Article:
Mr. Arkadin (1955)

Before I start on Orson Welles’ Mr. Arkadin, I have to admit three things. First: Orson Welles never really did it for me. And let’s be fair, I only gave him one chance, all those years ago, when I first watched Citizen Kane and thought to myself “what’s the big deal?” The only contact I’ve had with him since was his nasty portrayal in Peter Jackson’s Heavenly CreaturesSecond: Despite the few older movies I’ve recently watched, I don’t normally go for anything before 1963. Third: If my husband never suggested Mr. Arkadin, I never would have heard of it, let alone watched it.

It all starts with a name...

It all starts with a name…

All that being said, I surprisingly enjoyed Mr. Arkadin, a crime drama mystery thing with a hint of comedy here and there. The story starts when Guy Van Stratten, a good-for-nothing crook and his equally shady girlfriend Mily witness a murder. As the man, Bracco, dies, he whispers two names into Mily’s ear, one of which is Gregory Arkadin. Distracted by the police, Mily apparently forgets the second name.

This sets Van Stratten off on a chase for information: who is Arkadin, and what did he have to do with the dying man’s murder? Thorough research, tenacity and greed finally leads Van Stratten to Arkadin, a very rich man indeed, with just about everything within his reach. Van Stratten weasels his way into Arkadin’s latest shindig through Arkadin’s daughter, Sophie.

Van Stratten finally gets the opportunity to meet Arkadin, at which point Arkadin gives Van Stratten

Van Stratten, plotting as usual.

Van Stratten, plotting as usual.

a unique gift: a dossier detailing all of Van Stratten’s crimes. See, Arkadin is, apparently, very protective of his daughter. But Van Stratten isn’t easily scared off, and eventually Arkadin decides to hire Van Stratten for a very important job: find out who Gregory Arkadin really is.

See, Arkadin apparently woke up, years ago, with a bunch of money in his pocket, with which he grew his fortune. But he does not remember who he was before this happened, and needs Van Stratten to use his resourcefulness to figure it out for him. So Van Stratten trots his way around the globe finding out information about the mysterious man…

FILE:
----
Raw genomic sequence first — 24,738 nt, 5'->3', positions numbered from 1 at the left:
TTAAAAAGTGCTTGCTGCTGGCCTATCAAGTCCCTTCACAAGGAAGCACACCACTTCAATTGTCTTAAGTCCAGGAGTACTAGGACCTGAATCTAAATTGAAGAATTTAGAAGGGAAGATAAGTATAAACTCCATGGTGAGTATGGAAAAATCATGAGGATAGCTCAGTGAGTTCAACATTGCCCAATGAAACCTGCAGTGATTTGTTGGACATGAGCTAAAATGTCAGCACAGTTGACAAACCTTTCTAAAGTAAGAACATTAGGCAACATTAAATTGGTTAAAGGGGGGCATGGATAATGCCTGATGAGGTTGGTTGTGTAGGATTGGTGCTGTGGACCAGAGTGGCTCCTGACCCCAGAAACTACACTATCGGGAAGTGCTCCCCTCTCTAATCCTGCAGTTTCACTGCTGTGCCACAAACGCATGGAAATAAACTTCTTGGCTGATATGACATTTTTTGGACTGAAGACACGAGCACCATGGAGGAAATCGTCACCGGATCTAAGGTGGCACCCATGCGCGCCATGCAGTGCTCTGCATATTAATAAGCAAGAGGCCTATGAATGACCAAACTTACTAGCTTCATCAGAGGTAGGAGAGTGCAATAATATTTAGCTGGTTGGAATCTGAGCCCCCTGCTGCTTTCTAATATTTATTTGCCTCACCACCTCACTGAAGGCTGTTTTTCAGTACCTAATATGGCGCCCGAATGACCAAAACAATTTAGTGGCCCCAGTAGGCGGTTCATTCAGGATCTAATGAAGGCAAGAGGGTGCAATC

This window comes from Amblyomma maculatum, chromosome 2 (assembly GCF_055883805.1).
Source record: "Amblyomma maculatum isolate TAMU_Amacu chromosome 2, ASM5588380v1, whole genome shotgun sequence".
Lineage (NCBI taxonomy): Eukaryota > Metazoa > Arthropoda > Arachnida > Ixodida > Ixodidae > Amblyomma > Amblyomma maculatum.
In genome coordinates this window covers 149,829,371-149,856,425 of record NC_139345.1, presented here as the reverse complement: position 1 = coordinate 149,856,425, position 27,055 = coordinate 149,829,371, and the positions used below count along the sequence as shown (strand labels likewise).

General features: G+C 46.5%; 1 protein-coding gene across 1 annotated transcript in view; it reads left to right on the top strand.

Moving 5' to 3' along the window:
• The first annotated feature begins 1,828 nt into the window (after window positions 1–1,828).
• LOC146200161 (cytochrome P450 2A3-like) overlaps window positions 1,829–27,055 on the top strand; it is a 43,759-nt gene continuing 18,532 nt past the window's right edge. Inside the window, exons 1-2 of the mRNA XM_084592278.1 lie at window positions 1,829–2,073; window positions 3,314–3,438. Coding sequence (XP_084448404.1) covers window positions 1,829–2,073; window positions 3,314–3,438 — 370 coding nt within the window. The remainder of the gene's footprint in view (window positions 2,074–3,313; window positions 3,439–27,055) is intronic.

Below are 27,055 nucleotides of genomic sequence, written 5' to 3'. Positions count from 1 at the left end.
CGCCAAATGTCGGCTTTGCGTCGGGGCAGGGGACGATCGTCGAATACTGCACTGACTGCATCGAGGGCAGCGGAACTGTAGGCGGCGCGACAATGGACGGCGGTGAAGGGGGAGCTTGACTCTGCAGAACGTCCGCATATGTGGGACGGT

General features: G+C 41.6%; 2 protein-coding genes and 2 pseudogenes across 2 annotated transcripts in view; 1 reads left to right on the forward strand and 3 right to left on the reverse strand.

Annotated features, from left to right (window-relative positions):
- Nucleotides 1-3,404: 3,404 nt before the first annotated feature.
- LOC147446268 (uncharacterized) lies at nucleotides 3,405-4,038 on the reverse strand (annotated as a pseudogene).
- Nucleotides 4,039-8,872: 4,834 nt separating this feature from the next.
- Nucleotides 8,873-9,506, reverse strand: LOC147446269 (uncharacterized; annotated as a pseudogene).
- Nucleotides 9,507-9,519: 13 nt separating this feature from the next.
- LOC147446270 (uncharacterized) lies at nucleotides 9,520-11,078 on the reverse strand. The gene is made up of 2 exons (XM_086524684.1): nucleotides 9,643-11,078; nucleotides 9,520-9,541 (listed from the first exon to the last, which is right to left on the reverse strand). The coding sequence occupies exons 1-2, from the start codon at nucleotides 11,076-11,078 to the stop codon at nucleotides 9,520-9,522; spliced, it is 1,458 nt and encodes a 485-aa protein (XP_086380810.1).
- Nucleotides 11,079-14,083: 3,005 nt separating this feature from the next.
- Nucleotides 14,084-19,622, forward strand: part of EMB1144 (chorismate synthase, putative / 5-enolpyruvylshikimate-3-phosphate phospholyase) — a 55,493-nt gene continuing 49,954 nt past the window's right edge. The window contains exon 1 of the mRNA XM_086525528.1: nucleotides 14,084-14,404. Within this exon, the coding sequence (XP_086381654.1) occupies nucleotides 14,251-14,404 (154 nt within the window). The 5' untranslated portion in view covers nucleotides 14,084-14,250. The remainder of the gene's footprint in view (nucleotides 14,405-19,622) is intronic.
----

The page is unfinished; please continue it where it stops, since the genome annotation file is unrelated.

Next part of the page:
The thing about Mr. Arkadin that most impressed me was that, despite the fact that almost none of the characters are likable or relatable, it’s still an enjoyable movie. Perhaps that’s because I was curious to see exactly to what lengths Van Stratten was willing to go in order to hit the mother lode, or maybe it was just that I wanted to know what makes Arkadin tick?

Orson Welles was a seriously weird looking dude, right?

Orson Welles was a seriously weird looking dude, right?

And, about Arkadin… can I ask what exactly is the deal with Orson Welles? He’s a frightening looking man, and in this film it looks like he’s wearing 10 pounds of pancake make-up. He creepily looks just like the King from a deck of playing cards. Gives me the chills, and makes me understand the sentiments of our friends from Heavenly Creatures all the more! Despite this, or more likely because of, he’s a pretty convincing nasty rich guy.

With movies like this, I generally find myself getting lost, either because the globe-trotting mystery is boring to me or my walnut-sized brain can’t handle putting pieces together. But here, I was actually intrigued the whole time and really enjoyed watching the story unravel. I suppose now is the time to mention there are several different cuts of this film; we watched the “Comprehensive Version” from the Criterion Collection. Word around the campfire is the other versions are much more difficult to follow and convoluted, so if this sounds like your cup of tea, keep that in mind!

All in all, I think I actually really liked this movie. I wasn’t exactly sure how I felt while I was watching it, and immediately after I was pretty ambivalent. It seems as though Arkadin has grown on me now that some time has passed. Perhaps one day my curiosity will strike and I’ll pop in one of those other versions of the film, just to see how different it is. Either way, this version was pretty darn entertaining, and I’d recommend it to anyone with interest in such films.


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